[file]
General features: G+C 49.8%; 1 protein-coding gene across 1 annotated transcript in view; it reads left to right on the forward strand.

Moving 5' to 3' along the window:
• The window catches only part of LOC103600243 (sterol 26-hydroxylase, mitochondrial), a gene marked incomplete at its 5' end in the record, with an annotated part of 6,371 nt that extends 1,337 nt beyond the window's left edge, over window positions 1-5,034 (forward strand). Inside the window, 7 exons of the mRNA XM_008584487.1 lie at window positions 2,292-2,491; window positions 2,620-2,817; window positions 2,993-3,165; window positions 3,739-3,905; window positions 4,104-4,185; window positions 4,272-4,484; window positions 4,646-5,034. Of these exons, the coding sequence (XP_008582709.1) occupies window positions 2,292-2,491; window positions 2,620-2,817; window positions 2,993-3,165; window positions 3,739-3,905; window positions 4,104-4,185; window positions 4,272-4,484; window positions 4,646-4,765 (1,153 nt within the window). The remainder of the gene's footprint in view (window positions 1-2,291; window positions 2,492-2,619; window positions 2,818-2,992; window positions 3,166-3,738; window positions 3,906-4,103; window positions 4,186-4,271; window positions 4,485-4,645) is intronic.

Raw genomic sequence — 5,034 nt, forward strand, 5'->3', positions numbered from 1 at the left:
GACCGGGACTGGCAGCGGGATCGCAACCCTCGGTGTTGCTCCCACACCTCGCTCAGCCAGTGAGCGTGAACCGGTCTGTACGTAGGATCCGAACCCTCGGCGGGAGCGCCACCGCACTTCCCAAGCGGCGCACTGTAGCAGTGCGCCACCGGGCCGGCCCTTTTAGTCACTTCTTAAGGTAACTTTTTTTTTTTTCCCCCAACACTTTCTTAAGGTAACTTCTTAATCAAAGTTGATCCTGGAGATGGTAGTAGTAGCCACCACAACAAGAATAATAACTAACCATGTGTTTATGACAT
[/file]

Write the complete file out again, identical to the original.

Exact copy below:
General features: G+C 49.8%; 1 protein-coding gene across 1 annotated transcript in view; it reads left to right on the forward strand.

Moving 5' to 3' along the window:
• The window catches only part of LOC103600243 (sterol 26-hydroxylase, mitochondrial), a gene marked incomplete at its 5' end in the record, with an annotated part of 6,371 nt that extends 1,337 nt beyond the window's left edge, over window positions 1-5,034 (forward strand). Inside the window, 7 exons of the mRNA XM_008584487.1 lie at window positions 2,292-2,491; window positions 2,620-2,817; window positions 2,993-3,165; window positions 3,739-3,905; window positions 4,104-4,185; window positions 4,272-4,484; window positions 4,646-5,034. Of these exons, the coding sequence (XP_008582709.1) occupies window positions 2,292-2,491; window positions 2,620-2,817; window positions 2,993-3,165; window positions 3,739-3,905; window positions 4,104-4,185; window positions 4,272-4,484; window positions 4,646-4,765 (1,153 nt within the window). The remainder of the gene's footprint in view (window positions 1-2,291; window positions 2,492-2,619; window positions 2,818-2,992; window positions 3,166-3,738; window positions 3,906-4,103; window positions 4,186-4,271; window positions 4,485-4,645) is intronic.

Raw genomic sequence — 5,034 nt, forward strand, 5'->3', positions numbered from 1 at the left:
GACCGGGACTGGCAGCGGGATCGCAACCCTCGGTGTTGCTCCCACACCTCGCTCAGCCAGTGAGCGTGAACCGGTCTGTACGTAGGATCCGAACCCTCGGCGGGAGCGCCACCGCACTTCCCAAGCGGCGCACTGTAGCAGTGCGCCACCGGGCCGGCCCTTTTAGTCACTTCTTAAGGTAACTTTTTTTTTTTTCCCCCAACACTTTCTTAAGGTAACTTCTTAATCAAAGTTGATCCTGGAGATGGTAGTAGTAGCCACCACAACAAGAATAATAACTAACCATGTGTTTATGACAT